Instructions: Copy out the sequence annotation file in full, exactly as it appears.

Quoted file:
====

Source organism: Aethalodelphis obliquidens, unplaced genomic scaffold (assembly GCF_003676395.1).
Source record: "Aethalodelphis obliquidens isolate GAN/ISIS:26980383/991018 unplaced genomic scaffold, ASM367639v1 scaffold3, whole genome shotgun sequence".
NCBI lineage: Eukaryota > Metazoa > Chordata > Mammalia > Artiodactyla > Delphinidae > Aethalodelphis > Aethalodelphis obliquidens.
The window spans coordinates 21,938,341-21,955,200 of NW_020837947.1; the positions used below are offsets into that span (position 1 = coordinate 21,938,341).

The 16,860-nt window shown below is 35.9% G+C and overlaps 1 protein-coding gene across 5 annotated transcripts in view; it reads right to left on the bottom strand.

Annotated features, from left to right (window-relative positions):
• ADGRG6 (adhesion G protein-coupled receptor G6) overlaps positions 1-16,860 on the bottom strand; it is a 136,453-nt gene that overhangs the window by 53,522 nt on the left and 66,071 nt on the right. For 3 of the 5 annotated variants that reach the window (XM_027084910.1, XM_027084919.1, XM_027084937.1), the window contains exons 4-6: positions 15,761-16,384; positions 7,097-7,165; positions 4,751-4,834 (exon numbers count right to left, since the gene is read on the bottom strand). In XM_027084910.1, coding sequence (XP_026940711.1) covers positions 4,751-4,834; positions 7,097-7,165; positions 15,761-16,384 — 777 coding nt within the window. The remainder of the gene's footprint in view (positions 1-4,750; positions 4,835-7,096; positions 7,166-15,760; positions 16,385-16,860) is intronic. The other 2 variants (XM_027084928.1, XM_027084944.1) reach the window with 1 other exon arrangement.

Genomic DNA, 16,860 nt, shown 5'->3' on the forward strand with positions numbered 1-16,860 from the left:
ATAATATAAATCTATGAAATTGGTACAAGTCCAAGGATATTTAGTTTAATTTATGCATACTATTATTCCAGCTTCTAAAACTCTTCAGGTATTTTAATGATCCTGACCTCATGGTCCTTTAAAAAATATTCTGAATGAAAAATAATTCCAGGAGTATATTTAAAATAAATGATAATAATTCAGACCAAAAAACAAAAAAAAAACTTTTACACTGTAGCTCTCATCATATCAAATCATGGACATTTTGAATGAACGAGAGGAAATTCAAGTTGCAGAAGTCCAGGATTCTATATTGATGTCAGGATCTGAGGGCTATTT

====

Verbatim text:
Source organism: Aethalodelphis obliquidens, unplaced genomic scaffold (assembly GCF_003676395.1).
Source record: "Aethalodelphis obliquidens isolate GAN/ISIS:26980383/991018 unplaced genomic scaffold, ASM367639v1 scaffold3, whole genome shotgun sequence".
NCBI lineage: Eukaryota > Metazoa > Chordata > Mammalia > Artiodactyla > Delphinidae > Aethalodelphis > Aethalodelphis obliquidens.
The window spans coordinates 21,938,341-21,955,200 of NW_020837947.1; the positions used below are offsets into that span (position 1 = coordinate 21,938,341).

The 16,860-nt window shown below is 35.9% G+C and overlaps 1 protein-coding gene across 5 annotated transcripts in view; it reads right to left on the bottom strand.

Annotated features, from left to right (window-relative positions):
• ADGRG6 (adhesion G protein-coupled receptor G6) overlaps positions 1-16,860 on the bottom strand; it is a 136,453-nt gene that overhangs the window by 53,522 nt on the left and 66,071 nt on the right. For 3 of the 5 annotated variants that reach the window (XM_027084910.1, XM_027084919.1, XM_027084937.1), the window contains exons 4-6: positions 15,761-16,384; positions 7,097-7,165; positions 4,751-4,834 (exon numbers count right to left, since the gene is read on the bottom strand). In XM_027084910.1, coding sequence (XP_026940711.1) covers positions 4,751-4,834; positions 7,097-7,165; positions 15,761-16,384 — 777 coding nt within the window. The remainder of the gene's footprint in view (positions 1-4,750; positions 4,835-7,096; positions 7,166-15,760; positions 16,385-16,860) is intronic. The other 2 variants (XM_027084928.1, XM_027084944.1) reach the window with 1 other exon arrangement.

Genomic DNA, 16,860 nt, shown 5'->3' on the forward strand with positions numbered 1-16,860 from the left:
ATAATATAAATCTATGAAATTGGTACAAGTCCAAGGATATTTAGTTTAATTTATGCATACTATTATTCCAGCTTCTAAAACTCTTCAGGTATTTTAATGATCCTGACCTCATGGTCCTTTAAAAAATATTCTGAATGAAAAATAATTCCAGGAGTATATTTAAAATAAATGATAATAATTCAGACCAAAAAACAAAAAAAAAACTTTTACACTGTAGCTCTCATCATATCAAATCATGGACATTTTGAATGAACGAGAGGAAATTCAAGTTGCAGAAGTCCAGGATTCTATATTGATGTCAGGATCTGAGGGCTATTT